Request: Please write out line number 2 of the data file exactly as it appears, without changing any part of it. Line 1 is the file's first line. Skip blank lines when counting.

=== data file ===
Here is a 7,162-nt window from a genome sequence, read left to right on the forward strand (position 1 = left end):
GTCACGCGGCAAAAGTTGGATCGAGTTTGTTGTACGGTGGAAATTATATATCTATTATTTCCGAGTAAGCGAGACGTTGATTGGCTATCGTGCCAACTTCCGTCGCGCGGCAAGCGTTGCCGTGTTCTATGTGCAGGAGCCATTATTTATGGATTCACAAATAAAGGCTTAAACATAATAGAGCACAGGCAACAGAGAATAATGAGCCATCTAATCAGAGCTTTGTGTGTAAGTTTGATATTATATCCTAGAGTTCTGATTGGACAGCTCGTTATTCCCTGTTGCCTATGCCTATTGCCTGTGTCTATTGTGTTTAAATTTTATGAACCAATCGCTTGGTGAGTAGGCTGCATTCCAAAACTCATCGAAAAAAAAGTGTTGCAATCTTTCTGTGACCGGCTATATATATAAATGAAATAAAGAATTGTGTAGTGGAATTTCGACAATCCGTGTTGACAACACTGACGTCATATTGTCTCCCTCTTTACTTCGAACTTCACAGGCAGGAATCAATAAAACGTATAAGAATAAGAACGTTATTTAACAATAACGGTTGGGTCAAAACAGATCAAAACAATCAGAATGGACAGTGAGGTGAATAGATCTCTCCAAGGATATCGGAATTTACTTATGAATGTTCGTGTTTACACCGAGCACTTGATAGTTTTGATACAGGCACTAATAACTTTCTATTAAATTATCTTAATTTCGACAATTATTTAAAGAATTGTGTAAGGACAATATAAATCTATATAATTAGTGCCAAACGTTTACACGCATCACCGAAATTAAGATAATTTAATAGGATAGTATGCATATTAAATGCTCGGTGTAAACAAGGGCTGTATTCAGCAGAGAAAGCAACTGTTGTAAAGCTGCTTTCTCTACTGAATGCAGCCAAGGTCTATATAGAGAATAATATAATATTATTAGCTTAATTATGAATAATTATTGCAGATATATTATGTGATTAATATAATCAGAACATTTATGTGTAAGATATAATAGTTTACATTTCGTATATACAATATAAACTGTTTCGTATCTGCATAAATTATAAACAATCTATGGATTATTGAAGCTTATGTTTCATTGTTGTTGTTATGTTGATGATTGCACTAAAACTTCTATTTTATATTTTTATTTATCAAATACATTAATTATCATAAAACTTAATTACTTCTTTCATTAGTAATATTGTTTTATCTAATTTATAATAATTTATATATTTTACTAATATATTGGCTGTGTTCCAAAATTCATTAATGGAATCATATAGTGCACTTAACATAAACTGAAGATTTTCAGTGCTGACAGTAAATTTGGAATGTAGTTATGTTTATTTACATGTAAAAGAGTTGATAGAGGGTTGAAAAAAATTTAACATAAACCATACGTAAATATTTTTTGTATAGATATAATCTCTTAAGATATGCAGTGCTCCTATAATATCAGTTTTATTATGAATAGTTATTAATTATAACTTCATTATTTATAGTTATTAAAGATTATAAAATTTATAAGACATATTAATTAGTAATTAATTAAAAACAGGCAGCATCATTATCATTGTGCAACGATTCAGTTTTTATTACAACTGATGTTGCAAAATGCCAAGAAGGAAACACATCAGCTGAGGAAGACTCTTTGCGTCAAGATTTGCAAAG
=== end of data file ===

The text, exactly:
GTCACGCGGCAAAAGTTGGATCGAGTTTGTTGTACGGTGGAAATTATATATCTATTATTTCCGAGTAAGCGAGACGTTGATTGGCTATCGTGCCAACTTCCGTCGCGCGGCAAGCGTTGCCGTGTTCTATGTGCAGGAGCCATTATTTATGGATTCACAAATAAAGGCTTAAACATAATAGAGCACAGGCAACAGAGAATAATGAGCCATCTAATCAGAGCTTTGTGTGTAAGTTTGATATTATATCCTAGAGTTCTGATTGGACAGCTCGTTATTCCCTGTTGCCTATGCCTATTGCCTGTGTCTATTGTGTTTAAATTTTATGAACCAATCGCTTGGTGAGTAGGCTGCATTCCAAAACTCATCGAAAAAAAAGTGTTGCAATCTTTCTGTGACCGGCTATATATATAAATGAAATAAAGAATTGTGTAGTGGAATTTCGACAATCCGTGTTGACAACACTGACGTCATATTGTCTCCCTCTTTACTTCGAACTTCACAGGCAGGAATCAATAAAACGTATAAGAATAAGAACGTTATTTAACAATAACGGTTGGGTCAAAACAGATCAAAACAATCAGAATGGACAGTGAGGTGAATAGATCTCTCCAAGGATATCGGAATTTACTTATGAATGTTCGTGTTTACACCGAGCACTTGATAGTTTTGATACAGGCACTAATAACTTTCTATTAAATTATCTTAATTTCGACAATTATTTAAAGAATTGTGTAAGGACAATATAAATCTATATAATTAGTGCCAAACGTTTACACGCATCACCGAAATTAAGATAATTTAATAGGATAGTATGCATATTAAATGCTCGGTGTAAACAAGGGCTGTATTCAGCAGAGAAAGCAACTGTTGTAAAGCTGCTTTCTCTACTGAATGCAGCCAAGGTCTATATAGAGAATAATATAATATTATTAGCTTAATTATGAATAATTATTGCAGATATATTATGTGATTAATATAATCAGAACATTTATGTGTAAGATATAATAGTTTACATTTCGTATATACAATATAAACTGTTTCGTATCTGCATAAATTATAAACAATCTATGGATTATTGAAGCTTATGTTTCATTGTTGTTGTTATGTTGATGATTGCACTAAAACTTCTATTTTATATTTTTATTTATCAAATACATTAATTATCATAAAACTTAATTACTTCTTTCATTAGTAATATTGTTTTATCTAATTTATAATAATTTATATATTTTACTAATATATTGGCTGTGTTCCAAAATTCATTAATGGAATCATATAGTGCACTTAACATAAACTGAAGATTTTCAGTGCTGACAGTAAATTTGGAATGTAGTTATGTTTATTTACATGTAAAAGAGTTGATAGAGGGTTGAAAAAAATTTAACATAAACCATACGTAAATATTTTTTGTATAGATATAATCTCTTAAGATATGCAGTGCTCCTATAATATCAGTTTTATTATGAATAGTTATTAATTATAACTTCATTATTTATAGTTATTAAAGATTATAAAATTTATAAGACATATTAATTAGTAATTAATTAAAAACAGGCAGCATCATTATCATTGTGCAACGATTCAGTTTTTATTACAACTGATGTTGCAAAATGCCAAGAAGGAAACACATCAGCTGAGGAAGACTCTTTGCGTCAAGATTTGCAAAG